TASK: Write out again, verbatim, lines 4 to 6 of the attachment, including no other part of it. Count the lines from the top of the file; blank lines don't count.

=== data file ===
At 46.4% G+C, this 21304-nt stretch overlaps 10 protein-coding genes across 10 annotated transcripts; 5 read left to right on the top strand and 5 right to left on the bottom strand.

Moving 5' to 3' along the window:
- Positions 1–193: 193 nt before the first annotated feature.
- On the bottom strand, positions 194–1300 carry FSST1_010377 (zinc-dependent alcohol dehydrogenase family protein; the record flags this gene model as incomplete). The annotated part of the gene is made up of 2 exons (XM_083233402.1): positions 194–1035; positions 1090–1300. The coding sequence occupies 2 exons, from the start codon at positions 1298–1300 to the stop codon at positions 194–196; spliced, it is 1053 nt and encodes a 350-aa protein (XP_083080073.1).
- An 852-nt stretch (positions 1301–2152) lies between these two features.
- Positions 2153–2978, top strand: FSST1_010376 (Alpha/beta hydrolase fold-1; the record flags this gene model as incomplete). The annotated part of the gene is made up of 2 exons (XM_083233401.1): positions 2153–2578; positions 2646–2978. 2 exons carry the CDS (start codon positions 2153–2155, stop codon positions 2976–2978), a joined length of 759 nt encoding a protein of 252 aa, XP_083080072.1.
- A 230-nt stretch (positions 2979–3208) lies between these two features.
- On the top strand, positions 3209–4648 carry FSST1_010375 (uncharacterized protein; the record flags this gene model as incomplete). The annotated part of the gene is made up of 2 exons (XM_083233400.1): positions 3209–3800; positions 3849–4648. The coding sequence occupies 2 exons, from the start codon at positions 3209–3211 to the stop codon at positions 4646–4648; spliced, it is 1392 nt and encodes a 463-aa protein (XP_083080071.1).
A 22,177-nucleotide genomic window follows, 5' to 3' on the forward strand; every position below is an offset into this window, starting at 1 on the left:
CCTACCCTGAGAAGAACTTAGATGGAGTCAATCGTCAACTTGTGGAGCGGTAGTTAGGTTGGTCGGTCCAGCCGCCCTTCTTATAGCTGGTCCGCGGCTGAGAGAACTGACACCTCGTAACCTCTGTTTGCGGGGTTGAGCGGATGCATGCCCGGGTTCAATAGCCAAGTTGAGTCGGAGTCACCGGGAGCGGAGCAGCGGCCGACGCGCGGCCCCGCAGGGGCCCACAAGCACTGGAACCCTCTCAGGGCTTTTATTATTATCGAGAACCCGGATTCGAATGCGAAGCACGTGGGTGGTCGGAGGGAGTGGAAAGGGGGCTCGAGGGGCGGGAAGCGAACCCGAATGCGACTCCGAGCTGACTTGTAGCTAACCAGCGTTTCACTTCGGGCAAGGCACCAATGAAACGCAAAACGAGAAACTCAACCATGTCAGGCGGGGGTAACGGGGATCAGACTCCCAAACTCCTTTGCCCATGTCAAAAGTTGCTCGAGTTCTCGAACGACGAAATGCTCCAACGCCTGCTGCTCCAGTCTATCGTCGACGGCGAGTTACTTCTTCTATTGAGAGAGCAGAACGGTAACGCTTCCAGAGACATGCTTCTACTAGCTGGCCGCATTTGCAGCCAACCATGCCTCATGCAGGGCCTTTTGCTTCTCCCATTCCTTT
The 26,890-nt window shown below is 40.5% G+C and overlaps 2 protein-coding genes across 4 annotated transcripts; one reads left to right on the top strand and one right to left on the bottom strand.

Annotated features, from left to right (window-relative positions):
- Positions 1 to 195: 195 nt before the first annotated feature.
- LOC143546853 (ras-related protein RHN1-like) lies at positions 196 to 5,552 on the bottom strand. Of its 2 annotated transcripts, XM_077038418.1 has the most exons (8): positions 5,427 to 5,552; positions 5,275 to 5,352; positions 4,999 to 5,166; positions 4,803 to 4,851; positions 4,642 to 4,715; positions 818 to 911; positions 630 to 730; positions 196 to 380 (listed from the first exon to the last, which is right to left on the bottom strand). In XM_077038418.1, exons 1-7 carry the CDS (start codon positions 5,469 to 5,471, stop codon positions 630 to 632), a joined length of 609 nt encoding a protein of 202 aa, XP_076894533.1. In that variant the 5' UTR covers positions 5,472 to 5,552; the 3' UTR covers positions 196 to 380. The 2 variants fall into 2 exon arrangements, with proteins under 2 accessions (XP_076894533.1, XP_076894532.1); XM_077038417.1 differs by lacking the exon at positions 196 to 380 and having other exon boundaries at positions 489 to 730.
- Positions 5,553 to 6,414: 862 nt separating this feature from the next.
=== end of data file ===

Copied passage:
- On the bottom strand, positions 194–1300 carry FSST1_010377 (zinc-dependent alcohol dehydrogenase family protein; the record flags this gene model as incomplete). The annotated part of the gene is made up of 2 exons (XM_083233402.1): positions 194–1035; positions 1090–1300. The coding sequence occupies 2 exons, from the start codon at positions 1298–1300 to the stop codon at positions 194–196; spliced, it is 1053 nt and encodes a 350-aa protein (XP_083080073.1).
- An 852-nt stretch (positions 1301–2152) lies between these two features.
- Positions 2153–2978, top strand: FSST1_010376 (Alpha/beta hydrolase fold-1; the record flags this gene model as incomplete). The annotated part of the gene is made up of 2 exons (XM_083233401.1): positions 2153–2578; positions 2646–2978. 2 exons carry the CDS (start codon positions 2153–2155, stop codon positions 2976–2978), a joined length of 759 nt encoding a protein of 252 aa, XP_083080072.1.